When the father of your nation asks you to forgive him, and his predecessors… you have no option but to….well…..forgive
(Especially when it is a family affair, a fathers’ son confessing the sins of the father).
The Kenyan taxpayer finally made peace with the fact that the unwelcome long hand of the government would always grope around his pocket and carry off loads of cash in the name of tax; the said long hand would then go ahead and squander the cash like an idle high mistress, in ways that any taxpayer who considers his sanity important will choose not to know.
Since ours is the politics of the belly, we sat, unmoved, watching the ‘Truth, Justice and Reconciliation Commission’ bag hefty allowances as they gave cheap tissue to the witnesses and those wronged to wipe off their tears. That team, lead by one Bethwel Kiplagat , got a huge chunk of taxpayers’ money listening to tales by wananchi who were too happy to tell the truth in the hope that it would not only set them free but also get them a long delayed justice. What they seemed to forget, these ‘wronged’ group, was that reconciliation, the term that aptly comes at the end of the TJR, was to be the end in the end.
Had they promptly consulted the management guru Stephen Covey of the Seven Habits fame, he’d have wisely advised them to ‘begin with the end in mind.’
Anyway, with enthused hearts and a thirst for justice, these ‘wronged’ narrated how they had lost land, property and even homes in the unfortunate events that have been happening since Kenya gained ‘independence’ from the white man (only to lose it to the black man who is twice as slow in developing and twice as fast in gathering and eating.)
As a student of psychology, I wouldn’t dispute that sharing their horrific experiences helped the ‘wronged’ get past some of the horrible occurrences. Just being able to spill it out can dissipate some of the bottled up anger and give the heart a reprieve; perhaps all the justice a poor Kenyan heart can get!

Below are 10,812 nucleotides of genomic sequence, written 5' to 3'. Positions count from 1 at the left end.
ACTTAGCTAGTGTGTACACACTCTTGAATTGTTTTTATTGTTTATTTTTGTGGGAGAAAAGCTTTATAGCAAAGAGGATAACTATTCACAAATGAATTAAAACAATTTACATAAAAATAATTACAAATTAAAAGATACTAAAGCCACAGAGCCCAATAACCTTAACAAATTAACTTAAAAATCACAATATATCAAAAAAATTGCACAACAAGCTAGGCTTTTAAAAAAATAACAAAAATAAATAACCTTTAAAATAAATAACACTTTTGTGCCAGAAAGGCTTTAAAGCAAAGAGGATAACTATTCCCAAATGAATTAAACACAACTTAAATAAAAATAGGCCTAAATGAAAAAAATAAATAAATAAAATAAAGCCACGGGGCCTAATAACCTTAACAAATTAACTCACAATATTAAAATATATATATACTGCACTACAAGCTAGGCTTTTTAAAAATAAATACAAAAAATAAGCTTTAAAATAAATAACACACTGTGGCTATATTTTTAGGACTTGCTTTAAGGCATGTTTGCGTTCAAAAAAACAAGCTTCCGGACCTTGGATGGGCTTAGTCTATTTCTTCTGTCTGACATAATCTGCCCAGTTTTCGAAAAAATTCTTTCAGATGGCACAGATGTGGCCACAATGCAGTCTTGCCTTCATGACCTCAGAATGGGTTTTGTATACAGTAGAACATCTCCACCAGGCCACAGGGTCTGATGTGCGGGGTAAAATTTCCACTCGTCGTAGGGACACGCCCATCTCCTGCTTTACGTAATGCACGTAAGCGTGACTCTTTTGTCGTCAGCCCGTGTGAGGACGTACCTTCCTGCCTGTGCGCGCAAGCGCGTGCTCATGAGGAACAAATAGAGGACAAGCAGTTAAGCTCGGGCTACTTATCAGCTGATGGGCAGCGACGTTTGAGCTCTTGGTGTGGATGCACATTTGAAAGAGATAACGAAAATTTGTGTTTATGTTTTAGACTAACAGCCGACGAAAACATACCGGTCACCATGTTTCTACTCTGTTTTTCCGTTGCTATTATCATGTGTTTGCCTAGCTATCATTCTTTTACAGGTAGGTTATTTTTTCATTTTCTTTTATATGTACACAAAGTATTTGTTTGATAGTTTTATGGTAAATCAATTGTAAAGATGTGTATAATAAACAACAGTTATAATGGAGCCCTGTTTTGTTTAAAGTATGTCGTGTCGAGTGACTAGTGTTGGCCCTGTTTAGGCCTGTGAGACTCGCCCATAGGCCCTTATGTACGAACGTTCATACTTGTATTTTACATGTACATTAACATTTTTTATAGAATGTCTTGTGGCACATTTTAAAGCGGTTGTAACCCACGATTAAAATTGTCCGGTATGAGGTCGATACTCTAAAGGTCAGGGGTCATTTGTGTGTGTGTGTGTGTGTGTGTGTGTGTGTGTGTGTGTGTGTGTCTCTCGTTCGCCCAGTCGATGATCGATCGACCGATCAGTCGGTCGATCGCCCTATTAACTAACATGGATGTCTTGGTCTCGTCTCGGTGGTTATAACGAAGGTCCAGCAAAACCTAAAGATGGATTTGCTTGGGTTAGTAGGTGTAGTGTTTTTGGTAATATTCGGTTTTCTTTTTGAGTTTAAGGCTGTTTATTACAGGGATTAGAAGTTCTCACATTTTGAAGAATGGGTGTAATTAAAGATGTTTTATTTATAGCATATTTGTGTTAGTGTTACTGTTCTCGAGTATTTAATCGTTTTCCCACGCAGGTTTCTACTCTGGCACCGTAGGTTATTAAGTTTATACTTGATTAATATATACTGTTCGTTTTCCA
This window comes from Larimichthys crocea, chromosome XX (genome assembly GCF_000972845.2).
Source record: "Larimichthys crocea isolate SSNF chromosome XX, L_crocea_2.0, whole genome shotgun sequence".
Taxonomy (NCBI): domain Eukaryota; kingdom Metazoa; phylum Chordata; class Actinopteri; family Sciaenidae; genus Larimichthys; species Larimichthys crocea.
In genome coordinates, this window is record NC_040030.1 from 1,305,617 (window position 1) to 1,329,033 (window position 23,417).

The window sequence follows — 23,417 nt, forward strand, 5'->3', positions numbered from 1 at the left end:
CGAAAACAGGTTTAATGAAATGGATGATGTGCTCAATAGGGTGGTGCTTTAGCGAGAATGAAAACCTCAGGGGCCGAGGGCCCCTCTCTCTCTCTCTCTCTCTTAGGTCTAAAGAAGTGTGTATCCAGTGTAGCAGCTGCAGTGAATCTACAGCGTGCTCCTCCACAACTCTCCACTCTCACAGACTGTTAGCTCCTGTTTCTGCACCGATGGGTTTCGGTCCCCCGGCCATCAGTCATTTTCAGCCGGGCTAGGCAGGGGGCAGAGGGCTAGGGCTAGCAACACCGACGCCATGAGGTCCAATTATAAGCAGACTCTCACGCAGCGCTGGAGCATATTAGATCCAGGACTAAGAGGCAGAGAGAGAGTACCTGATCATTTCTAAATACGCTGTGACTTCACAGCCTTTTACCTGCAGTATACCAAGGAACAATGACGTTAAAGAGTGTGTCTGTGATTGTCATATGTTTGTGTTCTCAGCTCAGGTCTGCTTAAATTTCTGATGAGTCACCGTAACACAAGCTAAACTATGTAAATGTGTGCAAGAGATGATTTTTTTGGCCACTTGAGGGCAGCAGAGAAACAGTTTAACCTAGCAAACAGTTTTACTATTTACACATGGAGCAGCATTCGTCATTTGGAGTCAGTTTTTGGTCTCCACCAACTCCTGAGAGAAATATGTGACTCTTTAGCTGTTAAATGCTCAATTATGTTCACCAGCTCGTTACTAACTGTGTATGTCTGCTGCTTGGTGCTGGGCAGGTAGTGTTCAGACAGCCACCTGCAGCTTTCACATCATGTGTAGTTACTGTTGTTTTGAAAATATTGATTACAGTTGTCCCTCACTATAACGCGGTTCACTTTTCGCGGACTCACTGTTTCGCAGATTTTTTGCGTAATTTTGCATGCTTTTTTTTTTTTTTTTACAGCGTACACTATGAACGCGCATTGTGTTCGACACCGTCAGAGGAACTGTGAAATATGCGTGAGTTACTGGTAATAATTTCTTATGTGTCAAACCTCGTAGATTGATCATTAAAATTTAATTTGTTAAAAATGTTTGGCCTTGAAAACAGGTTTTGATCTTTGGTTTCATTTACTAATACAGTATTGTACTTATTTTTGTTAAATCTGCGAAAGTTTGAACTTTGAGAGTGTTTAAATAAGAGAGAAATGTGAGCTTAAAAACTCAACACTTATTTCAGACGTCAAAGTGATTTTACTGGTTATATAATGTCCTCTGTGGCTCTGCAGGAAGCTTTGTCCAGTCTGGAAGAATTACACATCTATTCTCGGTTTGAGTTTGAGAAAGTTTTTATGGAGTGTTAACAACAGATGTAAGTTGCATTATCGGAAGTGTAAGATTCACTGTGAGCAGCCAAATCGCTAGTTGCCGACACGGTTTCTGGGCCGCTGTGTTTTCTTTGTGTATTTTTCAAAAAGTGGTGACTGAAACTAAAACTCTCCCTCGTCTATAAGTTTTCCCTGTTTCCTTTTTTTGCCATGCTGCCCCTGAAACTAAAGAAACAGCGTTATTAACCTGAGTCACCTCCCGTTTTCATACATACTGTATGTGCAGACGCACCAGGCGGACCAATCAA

But Kenyans are a hopeful lot and many expected a restorative kind of justice. One that works like the indemnity principle of insurance; where one is put back into the exact position they were in before the risk occurred. Many dreamt of heroic come-backs into their stolen homes and perhaps a cheque or two for the lost title deeds factoring in inflation and the appreciative value of land.
Lo! And Behold, like every elusive Kenyan dream, they woke up to a serious faced Betwel kiplagat reading out the ‘terribly wise verdict’ of his long researched report.
‘May the Father of the nation offer a public apology for all the crimes committed since independence, that should be done within a number of days (before the apology expired I guess!).
So there you are, a common peasant mwananchi, with very little in terms of assets and no power (thanks to KPLC). The charismatic father of the nation,the Commander in chief of the armed forces, he that is named after the state , in whose veins flow the royal blood of a freedom fighter; a son whose mother appears in the Forbes list of the richest and most powerful women in the continent; humbly offers you a sincere, heartfelt apology for ‘all the wrong that has been done to you, from the forefathers to the third and fourth generation.
WHO ARE YOU TO SAY NO!
Being patriotic, having pledged your loyalty to the nation of Kenya and in the living spirit of Harambee perpetuated in the Nyayo philosophy of peace love and unity ,you stare at the big man, eyeball to eyeball , and after a moment of defiance(only happens in your head) you break into a wide grin and clasp his royal hand tight. ‘Of course I forgive you sir! And all those before you, aaah that was just a small thing Bwana, I can always get another piece of land in Ruai……….I hear the plots there are very cheap…..’
Later that day, you drive past your ‘grabbed’ piece of land and nostalgically remember the golden 80’s, eating roast maize as you listened to Nzau Kalulu’s raspy voice on the ‘sundowner’ programme in the VOK.
And you wonder why the taxpayers’ money had to fund for all those TJRC sessions and allowances when the matter could just have been taken to the Archbishop Nzimbi and the verdict would have surely remained the same. Forgive!
In Memory of the fallen KBC broadcaster and journalist of the ‘Sundowner and Radio Theatre Fame’, Nzau Kalulu. Rest in Peace!